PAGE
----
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David Downie’s “Paris, Paris: Journey into the City of Light” did something that few books on Paris have managed to do: Given an entirely new approach to the city – one in which I lived – while still recalling all the classics that were the reasons I moved there in the first place.

The book is divided into three parts, and each part is composed of essays taking up only a few pages. It makes for an easy read, and they can be read in any order.

“Paris Places” is the first part, and it, to me, was probably the least inspiring point of the book. I enjoyed reading Downie’s take on the physical aspect of the city, from a walk along the banks of the Seine to time in the Père Lachaise Cemetery, but it felt like other books I’ve read.

That’s not to say the first part was boring. Far from it. And to be honest, the essays about Les Halles and the recent construction dilemma with regard to restoring versus bulldozing and building anew, were excellent. Those two in particular gave me an insight into the recent history of the city, and why things are the way they are – and how glad I am that some politicians didn’t get to leave the imprints they wanted to on the city.

Where the book truly shone was in the second part, “Paris People.” And I hadn’t expected that. Brief biographies of people such as Coco Chanel, Picasso and Modigliani were just what I wanted. They gave a snapshot of the lives of people who truly embody what it is to be Parisian, and I didn’t have to wade through hundreds of pages. They’re great primers on some of the famous people who’ve lived in the city, and they’re enough to give a basic understanding.

My favorite parts were the ones about Parisians in general. One essay details the lives of the Paris “boat people.” Anyone who visits the city sees boats traversing the Seine. They’re not all tourist-laden bateaux mouches, and many of them actually carry goods. Downie describes their plight with the authority that only someone who has lived in the city and worked as a journalist can. He shows how the boat people are possibly a dying breed, navigating France’s waterways on boats more than 50 years old while trains and vehicles take the cargo they once depended on.

Another set of people I truly enjoyed reading about were the Paris artisans – the men and women who specialize in some obscure craft and still produce something better-made and longer-lasting than modern technology and machinery can. Paris is full of independent artisans, and Downie describes in an easy-to-read way the system that makes that possible.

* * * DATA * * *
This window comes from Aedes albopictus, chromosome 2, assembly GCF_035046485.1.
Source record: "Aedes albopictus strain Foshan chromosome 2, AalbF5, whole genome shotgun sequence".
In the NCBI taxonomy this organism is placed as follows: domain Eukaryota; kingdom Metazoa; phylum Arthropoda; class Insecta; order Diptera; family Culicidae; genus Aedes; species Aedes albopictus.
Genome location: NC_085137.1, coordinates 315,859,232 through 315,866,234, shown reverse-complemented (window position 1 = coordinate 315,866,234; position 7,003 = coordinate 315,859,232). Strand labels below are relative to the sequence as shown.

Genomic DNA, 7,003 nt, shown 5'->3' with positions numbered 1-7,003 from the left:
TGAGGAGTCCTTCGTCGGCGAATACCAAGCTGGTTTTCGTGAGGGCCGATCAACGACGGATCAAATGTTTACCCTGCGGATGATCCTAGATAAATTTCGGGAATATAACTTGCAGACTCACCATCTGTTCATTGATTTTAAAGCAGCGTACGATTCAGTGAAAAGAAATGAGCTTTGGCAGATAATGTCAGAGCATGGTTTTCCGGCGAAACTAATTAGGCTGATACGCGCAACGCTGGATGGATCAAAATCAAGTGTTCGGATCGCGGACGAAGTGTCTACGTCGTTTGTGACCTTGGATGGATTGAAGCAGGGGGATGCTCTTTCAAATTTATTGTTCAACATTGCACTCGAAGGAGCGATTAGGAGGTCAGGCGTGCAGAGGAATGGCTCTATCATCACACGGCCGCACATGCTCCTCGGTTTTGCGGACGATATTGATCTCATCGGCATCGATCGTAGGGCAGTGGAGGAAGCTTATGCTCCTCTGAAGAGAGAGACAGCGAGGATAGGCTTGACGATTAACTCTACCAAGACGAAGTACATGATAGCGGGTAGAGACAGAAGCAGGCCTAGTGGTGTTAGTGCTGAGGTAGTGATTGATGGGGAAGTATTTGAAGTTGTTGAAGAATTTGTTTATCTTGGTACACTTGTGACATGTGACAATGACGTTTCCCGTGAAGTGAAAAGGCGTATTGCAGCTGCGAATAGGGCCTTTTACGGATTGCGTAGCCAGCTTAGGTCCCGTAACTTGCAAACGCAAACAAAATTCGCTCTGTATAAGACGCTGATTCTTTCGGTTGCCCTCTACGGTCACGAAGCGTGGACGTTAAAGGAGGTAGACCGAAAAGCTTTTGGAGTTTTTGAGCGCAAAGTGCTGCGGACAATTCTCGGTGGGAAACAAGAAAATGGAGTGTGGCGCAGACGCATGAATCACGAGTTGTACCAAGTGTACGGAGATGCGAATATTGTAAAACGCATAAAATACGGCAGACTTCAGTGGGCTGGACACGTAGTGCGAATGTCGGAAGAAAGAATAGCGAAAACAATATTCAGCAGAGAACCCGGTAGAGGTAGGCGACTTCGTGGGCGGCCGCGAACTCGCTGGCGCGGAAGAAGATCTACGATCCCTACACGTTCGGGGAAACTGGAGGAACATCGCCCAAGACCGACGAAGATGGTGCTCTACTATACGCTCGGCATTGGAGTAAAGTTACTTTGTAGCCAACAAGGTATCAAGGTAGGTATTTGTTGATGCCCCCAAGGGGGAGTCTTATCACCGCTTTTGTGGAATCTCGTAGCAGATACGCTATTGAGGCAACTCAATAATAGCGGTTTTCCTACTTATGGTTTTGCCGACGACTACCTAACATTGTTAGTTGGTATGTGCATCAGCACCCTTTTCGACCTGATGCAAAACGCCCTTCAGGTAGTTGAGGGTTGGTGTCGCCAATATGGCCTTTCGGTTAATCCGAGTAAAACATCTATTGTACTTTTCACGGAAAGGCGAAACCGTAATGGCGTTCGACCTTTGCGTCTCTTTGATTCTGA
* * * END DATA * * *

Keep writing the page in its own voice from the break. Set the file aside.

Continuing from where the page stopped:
The third part of the book is called “Paris Phenomena,” and it hits on all the things that make Paris what it is. From the vibrant cafe scene to the sometimes-overgrown tombstones in cemeteries, reading the last third of the book evokes Paris as few books do.

I was fascinated to find myself actually engrossed in the piece about cobblestones – from their evolution as a ubiquitous paving material to the role they played in making barricades during revolutions. They were then paved over by the government and now they’re enjoying a renaissance in which they, merely by their presence, increase the value of surrounding real estate. I assumed it would be a skippable chapter, but like the rest of the book, it held my attention and made me want to know more.

One thing did annoy me as a reader. I felt that Downie was repetitive on a few points. I must have read three or four times how his office used to be close to Père Lachaise, and he enjoyed walking through the cemetery daily. I also rolled my eyes by the time I’d read about Baron Haussmann’s facelift of the city for what seemed like the fifth time – briefly explained in each essay in which it’s relevant.

But those were minor, and the organization of the book as a collection of essays makes that a byproduct, though one I would have preferred to see taken care of in the editing process. It does, however, leave the reader free to skip around in the book and not get lost.

The photos by Alison Harris bear mentioning, and they start each chapter, along with a quote. They didn’t capture my attention as the writing did, but they added to the book.

Overall, I felt that “Paris, Paris” was an excellent book that can be enjoyed by those who have never been as much as by those who have. As someone who is a confirmed francophile and once had the joy of calling Paris home, if only briefly, I found that it taught me new things about a city I haven’t stopped studying, and it provided evocative reflections on Paris, triggering memories I cherish.

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Paris, Paris: Journey into the City of Light, by David Downie. Published by Broadway in 2005, 2011. 303 pages. ISBN: 978-0-307-88608-8.

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